Unmanned machines may improve agricultural practices as the use of drones continues to evolve from hobby to military use and now to agriculture. Farmers have begun to use drones to inspect crops, detect diseases, and deliver chemicals. This technology is expected to increase crop yields and save growers time and money. The Association for Unmanned Vehicle Systems International predicts that 80 percent of drones in the commercial sector will be used for agriculture, according to USA Today.
In farming, drones are a part of a practice known as “precision agriculture,” which uses data to improve agricultural practices and efficiency. This technology is used alongside unmanned tractors and satellite technology to manage crops on a field-by-field basis. The use of drones has already increased yield confidence and reduced crop damage.
Aerial Imagery is the most common use for drones in agriculture. Taking inch-by-inch resolution imagery allows for precise use of chemicals and detecting issues with equipment. (Illustrations: Jesse Howe | Flatland)
Satellites were used for aerial imagery before drones, but images could be inconsistent in their clarity, turning many growers away from the technology.
In terms of working with data-driven agriculture, drones are still in their infancy. In the future, they are expected to collect more diverse and higher levels of data, including tracking individual crops and inch-by-inch resolution of soil health.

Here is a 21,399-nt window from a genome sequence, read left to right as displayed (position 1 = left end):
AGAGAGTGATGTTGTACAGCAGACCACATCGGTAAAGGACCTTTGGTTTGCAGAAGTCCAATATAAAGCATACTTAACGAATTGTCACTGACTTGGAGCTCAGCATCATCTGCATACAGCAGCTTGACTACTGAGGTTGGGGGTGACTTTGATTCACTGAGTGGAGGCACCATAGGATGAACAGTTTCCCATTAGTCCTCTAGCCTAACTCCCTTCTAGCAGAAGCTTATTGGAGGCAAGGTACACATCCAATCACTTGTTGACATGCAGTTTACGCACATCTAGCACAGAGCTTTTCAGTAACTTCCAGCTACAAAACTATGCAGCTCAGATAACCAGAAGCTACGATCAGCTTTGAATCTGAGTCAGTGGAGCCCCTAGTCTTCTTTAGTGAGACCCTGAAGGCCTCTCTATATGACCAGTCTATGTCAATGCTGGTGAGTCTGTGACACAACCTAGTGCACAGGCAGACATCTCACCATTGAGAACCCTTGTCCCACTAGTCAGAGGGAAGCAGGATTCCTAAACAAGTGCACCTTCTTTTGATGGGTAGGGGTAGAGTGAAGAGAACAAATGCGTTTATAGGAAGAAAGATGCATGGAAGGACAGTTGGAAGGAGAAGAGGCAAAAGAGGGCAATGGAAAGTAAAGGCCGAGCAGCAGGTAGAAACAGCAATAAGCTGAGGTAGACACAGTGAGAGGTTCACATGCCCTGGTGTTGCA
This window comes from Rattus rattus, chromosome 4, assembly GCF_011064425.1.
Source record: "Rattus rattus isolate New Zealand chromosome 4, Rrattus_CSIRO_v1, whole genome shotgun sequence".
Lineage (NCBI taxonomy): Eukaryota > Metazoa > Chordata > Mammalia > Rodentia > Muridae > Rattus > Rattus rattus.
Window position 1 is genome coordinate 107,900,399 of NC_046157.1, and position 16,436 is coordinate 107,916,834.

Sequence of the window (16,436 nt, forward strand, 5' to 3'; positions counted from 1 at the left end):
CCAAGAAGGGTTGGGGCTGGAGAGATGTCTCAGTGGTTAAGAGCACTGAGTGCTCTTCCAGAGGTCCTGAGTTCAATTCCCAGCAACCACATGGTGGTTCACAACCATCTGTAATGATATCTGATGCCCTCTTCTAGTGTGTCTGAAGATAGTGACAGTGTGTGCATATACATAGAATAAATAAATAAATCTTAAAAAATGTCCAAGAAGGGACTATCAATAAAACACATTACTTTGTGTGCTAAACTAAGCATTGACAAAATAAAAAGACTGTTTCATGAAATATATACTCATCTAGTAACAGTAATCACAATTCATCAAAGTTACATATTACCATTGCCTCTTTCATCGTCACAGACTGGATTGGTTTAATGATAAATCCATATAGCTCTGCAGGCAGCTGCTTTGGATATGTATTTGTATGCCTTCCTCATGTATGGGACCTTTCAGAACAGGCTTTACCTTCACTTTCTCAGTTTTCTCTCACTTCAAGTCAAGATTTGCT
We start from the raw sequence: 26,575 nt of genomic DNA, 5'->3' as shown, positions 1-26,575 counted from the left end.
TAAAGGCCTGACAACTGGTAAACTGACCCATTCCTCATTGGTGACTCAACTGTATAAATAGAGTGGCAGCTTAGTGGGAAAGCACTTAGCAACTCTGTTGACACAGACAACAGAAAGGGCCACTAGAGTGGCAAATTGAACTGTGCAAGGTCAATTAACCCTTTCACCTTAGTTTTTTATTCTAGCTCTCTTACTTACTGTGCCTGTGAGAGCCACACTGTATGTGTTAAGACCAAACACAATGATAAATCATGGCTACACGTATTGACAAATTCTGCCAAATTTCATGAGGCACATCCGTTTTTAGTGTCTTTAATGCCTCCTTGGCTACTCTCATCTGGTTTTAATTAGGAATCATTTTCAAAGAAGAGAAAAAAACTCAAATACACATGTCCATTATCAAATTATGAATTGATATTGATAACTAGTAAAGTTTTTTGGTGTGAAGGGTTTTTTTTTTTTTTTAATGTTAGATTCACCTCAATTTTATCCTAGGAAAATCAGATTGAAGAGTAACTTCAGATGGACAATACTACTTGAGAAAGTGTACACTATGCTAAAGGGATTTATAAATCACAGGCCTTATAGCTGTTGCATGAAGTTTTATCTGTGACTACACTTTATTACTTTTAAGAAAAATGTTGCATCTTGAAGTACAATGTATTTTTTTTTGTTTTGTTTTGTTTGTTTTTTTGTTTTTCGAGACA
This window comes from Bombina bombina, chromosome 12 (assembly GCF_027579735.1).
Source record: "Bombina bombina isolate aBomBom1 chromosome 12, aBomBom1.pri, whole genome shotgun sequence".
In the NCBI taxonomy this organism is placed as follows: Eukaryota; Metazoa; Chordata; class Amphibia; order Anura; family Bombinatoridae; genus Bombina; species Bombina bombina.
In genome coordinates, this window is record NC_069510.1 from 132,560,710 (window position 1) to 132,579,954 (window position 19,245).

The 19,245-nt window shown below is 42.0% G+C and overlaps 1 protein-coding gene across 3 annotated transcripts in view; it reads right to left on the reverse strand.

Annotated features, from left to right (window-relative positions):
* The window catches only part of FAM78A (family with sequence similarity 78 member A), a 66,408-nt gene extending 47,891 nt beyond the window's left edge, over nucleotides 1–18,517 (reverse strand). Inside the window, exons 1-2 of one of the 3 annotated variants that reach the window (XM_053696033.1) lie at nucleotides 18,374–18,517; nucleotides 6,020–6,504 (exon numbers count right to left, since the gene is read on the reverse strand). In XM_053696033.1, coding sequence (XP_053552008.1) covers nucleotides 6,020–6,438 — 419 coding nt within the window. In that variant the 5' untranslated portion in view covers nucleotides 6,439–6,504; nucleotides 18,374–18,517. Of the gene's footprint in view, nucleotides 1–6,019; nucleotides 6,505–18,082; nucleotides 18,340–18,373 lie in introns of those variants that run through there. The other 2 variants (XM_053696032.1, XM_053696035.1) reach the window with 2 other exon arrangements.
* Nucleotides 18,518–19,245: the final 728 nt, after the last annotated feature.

That possibility draws criticism, including privacy concerns. Currently, most regulations for drones exist in the realm of military use. Lack of commercial regulation isn’t just worrisome for those concerned with privacy, but also for growers whose drones are grounded due to no delegated airspace for drones.
However, regulations are gradually being passed. Both agriculture and real estate markets in Idaho and Arizona were permitted to fly drones in 2015. The permit requires a ground pilot and an observer, along with an FAA private pilot certificate. The FAA does not allow drones to be used for commercial operations unless operators apply for a special exemption.
— Jesse Howe produces data graphics and interactive visualizations for KCPT.